I will have you know. I am not simply an arm chair pontificator. I have the scars to prove it as well. A few years ago, my evil boss posted me to Fukuyama in Japan where I experienced the full terror of an earthquake. It wasn’t an imperceptible tremor either like the one we experienced last Tuesday. This was the real McCoy, a Richter 6 and the epicenter was less than two blocks away! There I was finishing off the last of my millennium 1,000 piece jigsaw puzzle when it struck. Everything was suddenly possessed, even my teddy bear started to do a song and dance. Everything was rattling and shaking all. There wasn’t even enough time to get beneath my desk and as soon as it started it stopped, followed by an eerie silence. Did I see my life flash before me? No but I saw a naked Japanese man running out of his hotel room frantically. A flasher, but that doesn’t count, does it? Ever since then I can never seem to pronounce “Fukuyama” without mangling it, my shrink tells me it’s a form of post traumatic stress syndrome. Yes folks I am a survivor and like a Vietnam veteran such an experiences certainly leaves deep mental scars, one where I am inclined to drop the second “u” whenever I scream out, “Fuk-ya-ma!”
Yes folks, there’s nothing like a good old earthquake to rattle the sensibilities to remind one from time to time how vulnerable and insignificant we really are to the majestic forces of nature. I guess in our age of mechanical and scientific conquest, we have more of less settled quite comfortably into the idea all natural phenomena’s ranging from sending a man to the moon or staking a flag on Everest is after all quite passé and downright cliché – no doubt it still manages to provoke the regular chorus of “oh really!” or “wow! But I am sure that only because people are too kind to label me a bore.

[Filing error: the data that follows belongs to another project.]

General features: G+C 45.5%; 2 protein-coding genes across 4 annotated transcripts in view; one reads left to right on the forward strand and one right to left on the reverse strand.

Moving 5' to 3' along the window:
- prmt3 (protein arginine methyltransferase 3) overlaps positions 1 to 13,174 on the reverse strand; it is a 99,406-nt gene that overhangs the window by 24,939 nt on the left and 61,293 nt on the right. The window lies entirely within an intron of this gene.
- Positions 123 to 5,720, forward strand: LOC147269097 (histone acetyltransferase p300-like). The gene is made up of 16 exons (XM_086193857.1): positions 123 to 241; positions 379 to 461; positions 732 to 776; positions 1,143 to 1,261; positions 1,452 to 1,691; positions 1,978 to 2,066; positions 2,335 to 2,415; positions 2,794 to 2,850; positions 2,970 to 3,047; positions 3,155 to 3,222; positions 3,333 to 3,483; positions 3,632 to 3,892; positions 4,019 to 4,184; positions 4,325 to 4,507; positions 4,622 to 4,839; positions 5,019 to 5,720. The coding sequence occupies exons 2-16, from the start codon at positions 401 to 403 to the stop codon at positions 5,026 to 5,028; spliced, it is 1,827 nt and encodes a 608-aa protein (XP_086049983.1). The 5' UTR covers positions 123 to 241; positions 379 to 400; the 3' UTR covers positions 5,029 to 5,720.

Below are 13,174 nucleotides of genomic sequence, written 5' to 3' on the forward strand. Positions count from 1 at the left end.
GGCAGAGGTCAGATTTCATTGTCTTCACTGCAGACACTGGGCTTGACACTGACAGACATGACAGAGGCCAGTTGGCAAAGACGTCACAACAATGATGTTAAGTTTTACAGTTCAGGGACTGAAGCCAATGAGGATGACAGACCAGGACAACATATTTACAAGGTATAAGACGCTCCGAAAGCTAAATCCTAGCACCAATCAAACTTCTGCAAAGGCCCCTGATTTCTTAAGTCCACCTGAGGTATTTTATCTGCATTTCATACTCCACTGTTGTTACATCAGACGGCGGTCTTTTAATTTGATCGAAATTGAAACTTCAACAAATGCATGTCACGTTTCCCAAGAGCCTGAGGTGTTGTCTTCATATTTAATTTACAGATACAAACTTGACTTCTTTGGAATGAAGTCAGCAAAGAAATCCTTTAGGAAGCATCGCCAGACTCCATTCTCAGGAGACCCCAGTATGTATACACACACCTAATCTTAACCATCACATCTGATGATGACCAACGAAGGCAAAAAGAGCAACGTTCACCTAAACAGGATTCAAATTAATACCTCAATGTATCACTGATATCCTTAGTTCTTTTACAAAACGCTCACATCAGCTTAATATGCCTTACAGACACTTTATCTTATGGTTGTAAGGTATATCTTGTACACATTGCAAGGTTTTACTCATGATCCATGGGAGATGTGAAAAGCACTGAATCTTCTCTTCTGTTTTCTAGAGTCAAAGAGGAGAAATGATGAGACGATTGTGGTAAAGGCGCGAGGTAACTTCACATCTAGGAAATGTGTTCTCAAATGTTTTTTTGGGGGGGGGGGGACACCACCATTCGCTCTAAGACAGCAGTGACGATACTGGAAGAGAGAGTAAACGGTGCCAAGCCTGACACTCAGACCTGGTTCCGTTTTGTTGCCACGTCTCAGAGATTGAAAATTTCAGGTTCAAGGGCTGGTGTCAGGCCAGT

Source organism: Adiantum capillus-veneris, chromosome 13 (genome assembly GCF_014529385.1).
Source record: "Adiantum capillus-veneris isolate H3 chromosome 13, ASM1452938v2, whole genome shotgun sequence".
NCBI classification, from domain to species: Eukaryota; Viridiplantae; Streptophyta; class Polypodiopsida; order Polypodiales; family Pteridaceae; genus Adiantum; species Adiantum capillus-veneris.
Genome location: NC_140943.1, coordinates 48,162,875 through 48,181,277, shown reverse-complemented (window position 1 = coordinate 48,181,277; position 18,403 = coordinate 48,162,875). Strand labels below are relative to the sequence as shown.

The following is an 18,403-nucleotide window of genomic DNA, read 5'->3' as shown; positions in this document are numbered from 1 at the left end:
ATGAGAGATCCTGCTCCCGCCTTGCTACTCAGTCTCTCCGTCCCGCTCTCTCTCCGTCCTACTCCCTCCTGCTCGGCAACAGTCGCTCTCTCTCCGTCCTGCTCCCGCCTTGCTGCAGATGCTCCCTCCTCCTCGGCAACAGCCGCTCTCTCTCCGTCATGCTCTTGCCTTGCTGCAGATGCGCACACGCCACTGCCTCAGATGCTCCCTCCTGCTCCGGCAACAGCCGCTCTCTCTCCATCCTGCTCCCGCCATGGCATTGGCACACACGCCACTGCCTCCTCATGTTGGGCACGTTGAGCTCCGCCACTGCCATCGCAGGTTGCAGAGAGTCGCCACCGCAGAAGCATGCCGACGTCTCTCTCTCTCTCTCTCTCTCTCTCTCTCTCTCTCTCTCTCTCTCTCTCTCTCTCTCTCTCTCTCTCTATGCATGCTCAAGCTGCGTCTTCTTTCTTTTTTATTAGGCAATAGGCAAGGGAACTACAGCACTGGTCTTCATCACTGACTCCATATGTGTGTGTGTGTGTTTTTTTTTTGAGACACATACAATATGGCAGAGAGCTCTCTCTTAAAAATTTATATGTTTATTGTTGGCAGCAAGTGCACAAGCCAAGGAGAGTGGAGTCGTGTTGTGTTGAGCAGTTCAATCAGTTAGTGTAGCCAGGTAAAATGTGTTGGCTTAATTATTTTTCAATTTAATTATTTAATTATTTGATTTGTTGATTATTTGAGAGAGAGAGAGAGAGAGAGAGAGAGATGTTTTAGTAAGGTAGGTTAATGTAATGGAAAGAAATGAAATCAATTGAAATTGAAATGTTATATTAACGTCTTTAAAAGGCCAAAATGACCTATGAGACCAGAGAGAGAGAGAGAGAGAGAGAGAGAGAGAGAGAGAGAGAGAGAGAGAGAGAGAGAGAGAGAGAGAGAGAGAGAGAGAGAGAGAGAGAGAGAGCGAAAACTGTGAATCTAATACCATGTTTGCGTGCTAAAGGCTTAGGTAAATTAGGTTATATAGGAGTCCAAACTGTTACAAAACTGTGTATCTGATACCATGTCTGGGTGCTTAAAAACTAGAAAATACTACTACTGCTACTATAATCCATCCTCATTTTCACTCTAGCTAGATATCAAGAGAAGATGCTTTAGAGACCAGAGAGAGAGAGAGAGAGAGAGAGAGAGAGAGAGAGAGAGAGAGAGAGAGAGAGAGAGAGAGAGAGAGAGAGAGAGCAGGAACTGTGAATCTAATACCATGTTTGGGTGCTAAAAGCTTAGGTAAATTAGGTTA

But we all experienced those sorts of thrills haven’t we, technology makes it all possible to experience it all vicariously: a force 10 Richter earthquake while computerized sound systems and pneumatics recreate the earth shattering experience. Imax even takes us all the way to the moon and back to the mall again, without even leaving the safety of our seats.
No I am afraid man is terminally jaded, perhaps even resigned to the idea he has deciphered much of the mysteries of nature. What else can really account for his arrogance? But fortunately, nature still holds the master card, the element of surprise and when the rumble comes and the earth starts to shake, we can do nothing except remind ourselves how small we really and truly are. Now you know why I like earthquakes – they keep ones feet firmly rooted to the ground even if everything shakes and rattles.
(By Astroboy / Satire / Life / EP: 9938932 -2007 – The Brotherhood Press 2007)